The four kinds of zero waste gifts
Giving and gifting as a zero waster (or to your zero waster) can make holidays, birthdays, and special events a bit more stressful than they may have been in the past. You may dread opening a gift from a well-meaning loved one who purchased you something with dirty manufacturing processes and exploitative labor. You may not understand why your loved one would rather you purchase them one item that seems too expensive than a similar less expensive item, plus a myriad of other gifts.
My experience living minimally (and generally anti-nick-knack) has been good even around the holidays. Being clear with those closest to you about what you do or do not want can help avoid many issues. If you’re struggling to gift the eco-conscious or zero waster in your life, ask them what their main priorities are when making purchases for themselves, such as quality, origin, material, labor standards, etc. Bear in mind that gifts can take many shapes and forms; what most adults want most from their loved ones are not (believe it or not) novelty tee-shirts, mugs, or scented lotion. Most of us value time well-spent over the above.
Zero waste gift giving can be broken down into four categories: experience gifts, consumables, necessities, and the beautiful & useful. Staying within these parameters can help keep gift-giving in line with our values and lighter on the earth.
Experience gifts, if you’re new to them, are giving experiences. Concert tickets, movie passes, a weekend away, or going to see your favorite team play. These gifts might involve spending time together and are immaterial. Experience gifts can be a way to make future plans with your friends and family and reduce consumption of unnecessary (and at times, unwanted) material goods. Not forgetting the young people in our lives, a pass or ticket to a local science center or kid’s museum doesn’t support the import of poorly made, breakable, plastic toys and can help make treasured memories together.
Anything you can consume is a consumable; wine, chocolate, specialty coffees, a bar of soap from a local maker, flowers, etc. Consumable gifts serve a purpose and are a chance to treat someone to a product they would not usually try or splurge for. Consumable gifts don’t linger on forever like an acrylic sweater we only wear twice. These gifts are perfect for host gifts as well and unlike many material things, can be sourced locally made; for those products that simply can’t, check out certifications like Fair Trade or the Rain Forest Alliance.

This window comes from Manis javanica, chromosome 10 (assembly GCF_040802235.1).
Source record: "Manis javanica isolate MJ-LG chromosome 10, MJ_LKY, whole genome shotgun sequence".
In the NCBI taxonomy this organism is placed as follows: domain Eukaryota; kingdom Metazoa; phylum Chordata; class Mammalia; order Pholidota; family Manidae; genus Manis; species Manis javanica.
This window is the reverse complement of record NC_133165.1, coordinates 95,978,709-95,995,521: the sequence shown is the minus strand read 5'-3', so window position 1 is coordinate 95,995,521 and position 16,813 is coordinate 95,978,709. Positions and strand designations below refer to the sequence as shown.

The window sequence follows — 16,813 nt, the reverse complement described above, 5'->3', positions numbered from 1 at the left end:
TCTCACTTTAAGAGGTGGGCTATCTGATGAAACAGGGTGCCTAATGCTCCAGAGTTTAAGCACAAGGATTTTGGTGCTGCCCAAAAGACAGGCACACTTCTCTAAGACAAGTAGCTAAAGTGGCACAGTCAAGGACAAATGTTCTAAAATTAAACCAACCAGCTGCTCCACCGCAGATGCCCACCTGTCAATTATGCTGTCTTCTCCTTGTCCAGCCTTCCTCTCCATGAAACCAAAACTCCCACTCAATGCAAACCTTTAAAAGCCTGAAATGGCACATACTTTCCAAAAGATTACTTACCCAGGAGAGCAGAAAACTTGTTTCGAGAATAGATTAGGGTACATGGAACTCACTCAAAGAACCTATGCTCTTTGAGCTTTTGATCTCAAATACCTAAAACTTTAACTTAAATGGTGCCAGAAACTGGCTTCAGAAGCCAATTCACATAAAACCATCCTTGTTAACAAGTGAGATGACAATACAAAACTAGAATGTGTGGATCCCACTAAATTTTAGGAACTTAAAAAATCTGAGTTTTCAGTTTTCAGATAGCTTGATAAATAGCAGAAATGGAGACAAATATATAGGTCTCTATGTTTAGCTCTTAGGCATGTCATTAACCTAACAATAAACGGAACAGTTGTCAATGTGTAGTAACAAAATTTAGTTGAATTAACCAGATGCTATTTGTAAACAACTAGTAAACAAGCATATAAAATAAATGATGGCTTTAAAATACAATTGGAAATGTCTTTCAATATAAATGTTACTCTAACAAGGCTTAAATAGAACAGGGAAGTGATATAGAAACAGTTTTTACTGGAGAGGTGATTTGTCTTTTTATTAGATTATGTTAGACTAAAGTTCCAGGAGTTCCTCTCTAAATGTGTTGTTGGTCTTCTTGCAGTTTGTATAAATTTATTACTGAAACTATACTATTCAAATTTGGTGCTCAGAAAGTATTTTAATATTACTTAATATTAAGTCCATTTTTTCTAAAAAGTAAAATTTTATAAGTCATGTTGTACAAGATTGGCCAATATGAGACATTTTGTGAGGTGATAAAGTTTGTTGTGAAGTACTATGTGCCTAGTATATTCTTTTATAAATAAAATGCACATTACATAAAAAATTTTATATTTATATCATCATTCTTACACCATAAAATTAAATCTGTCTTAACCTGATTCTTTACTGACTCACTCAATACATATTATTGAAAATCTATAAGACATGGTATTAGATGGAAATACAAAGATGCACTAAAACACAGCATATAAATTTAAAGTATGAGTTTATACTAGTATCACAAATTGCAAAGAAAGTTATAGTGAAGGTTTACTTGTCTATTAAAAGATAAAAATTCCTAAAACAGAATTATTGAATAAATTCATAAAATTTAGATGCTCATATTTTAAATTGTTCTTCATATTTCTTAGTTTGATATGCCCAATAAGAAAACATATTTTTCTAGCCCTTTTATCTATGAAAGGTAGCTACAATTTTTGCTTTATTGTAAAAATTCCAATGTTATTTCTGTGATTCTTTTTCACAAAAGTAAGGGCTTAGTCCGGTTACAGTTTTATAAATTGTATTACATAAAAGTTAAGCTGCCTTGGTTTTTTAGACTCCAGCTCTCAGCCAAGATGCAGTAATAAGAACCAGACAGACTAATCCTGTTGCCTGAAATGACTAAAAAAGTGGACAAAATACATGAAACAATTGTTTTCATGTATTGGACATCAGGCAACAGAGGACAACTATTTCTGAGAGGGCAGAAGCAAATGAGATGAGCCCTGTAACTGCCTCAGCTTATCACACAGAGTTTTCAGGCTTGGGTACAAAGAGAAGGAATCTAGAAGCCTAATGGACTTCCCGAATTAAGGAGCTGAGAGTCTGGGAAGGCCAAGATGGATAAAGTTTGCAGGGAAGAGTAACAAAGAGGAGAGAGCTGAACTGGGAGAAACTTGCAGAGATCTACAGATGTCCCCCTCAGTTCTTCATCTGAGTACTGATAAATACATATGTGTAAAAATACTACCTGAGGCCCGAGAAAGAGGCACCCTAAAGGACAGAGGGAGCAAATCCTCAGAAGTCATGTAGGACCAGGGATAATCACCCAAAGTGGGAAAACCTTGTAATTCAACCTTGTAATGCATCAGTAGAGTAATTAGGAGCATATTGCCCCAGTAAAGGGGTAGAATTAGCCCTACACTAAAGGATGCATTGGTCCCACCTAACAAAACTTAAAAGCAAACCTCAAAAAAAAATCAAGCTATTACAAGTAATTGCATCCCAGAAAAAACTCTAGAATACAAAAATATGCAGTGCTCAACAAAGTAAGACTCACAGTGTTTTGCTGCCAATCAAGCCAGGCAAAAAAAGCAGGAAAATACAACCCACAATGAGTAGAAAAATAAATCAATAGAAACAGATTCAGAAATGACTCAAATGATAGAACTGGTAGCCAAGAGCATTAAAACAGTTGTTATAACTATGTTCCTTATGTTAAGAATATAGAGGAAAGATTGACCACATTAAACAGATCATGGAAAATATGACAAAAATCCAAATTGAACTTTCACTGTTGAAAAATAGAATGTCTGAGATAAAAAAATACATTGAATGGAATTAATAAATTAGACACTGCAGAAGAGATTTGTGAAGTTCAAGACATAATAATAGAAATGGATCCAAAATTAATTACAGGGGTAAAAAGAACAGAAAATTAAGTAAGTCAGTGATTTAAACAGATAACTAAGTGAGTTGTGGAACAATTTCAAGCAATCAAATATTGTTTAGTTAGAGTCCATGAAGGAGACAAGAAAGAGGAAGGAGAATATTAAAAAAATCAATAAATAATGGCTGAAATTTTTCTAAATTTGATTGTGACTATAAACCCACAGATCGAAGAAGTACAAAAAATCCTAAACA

Maybe it’s just me, but these are the gifts I love best. Perhaps your spouse needs a watch repaired, or the last of the nice wine glasses broke at Thanksgiving, or the napkins at your sister’s house were sooner mistaken as rags than napkins. For those closest to us, noticing they need something and being able to provide it is both meaningful and useful. While children aren’t ever thrilled receiving underwear for Christmas, as adults we can see the importance and appreciate the small needs in our lives and feel grateful those needs are met. Necessities vary person to person and some people might not tell you they need something or ask for these as gifts, so keep your eye out.
The useful & the beautiful
The last, and largest category of zero waste gifts is what I would call the useful and the beautiful. They say to keep nothing in your home that is neither beautiful nor useful. Perhaps I am clutter-phobic, but many homes seem to feel a little overfull after the holidays. No gift givers aim to fill your home with things, so if there are not experiences, consumables, or necessities to gift someone, use these two criteria to pick a gift.
Useful: Does it serve a purpose? Will it be helpful to the person?
Beautiful: Is it beautiful when not in use? Will it simply beautify their space?
I’m inclined to say that useful comes first; ideally, whatever you give is not only useful, but regularly used; it’s not much of a stretch to arrive at the conclusion that useful things are a better use of our limited resources than ornamental things. And if it’s not useful at all, it ought to be beautiful and in line with the tastes of whomever you give it to. Bringing joy is, of course, useful and I consider something that may regularly make someone happy as useful, such as an image to hang on the wall to remind them of a happy memory or loved one.
Similarly, for a child, a toy can be very useful if it is durable enough to endure a lot of play and is age appropriate. While I can’t speak from a parent’s perspective, I can speak from a nanny, 2x au pair, 3x-host-family-with-children-guest, and previous daycare employee’s perspective that an entire basket of toys a child isn’t very interested in is not equal in value to a single toy they want and use.
Giving gifts shouldn’t be a stressful ordeal of struggling to amass quantity, with hits and misses because you don’t know what the target is in the first place. We can give gifts that are lighter on the planet, predominantly by giving less and giving better, and we can give gifts that are more meaningful by giving more thoughtfully. Gifts are not an obligation. If nothing within these categories suits the gift receiver and you struggle to know what else to give, be present rather than give one.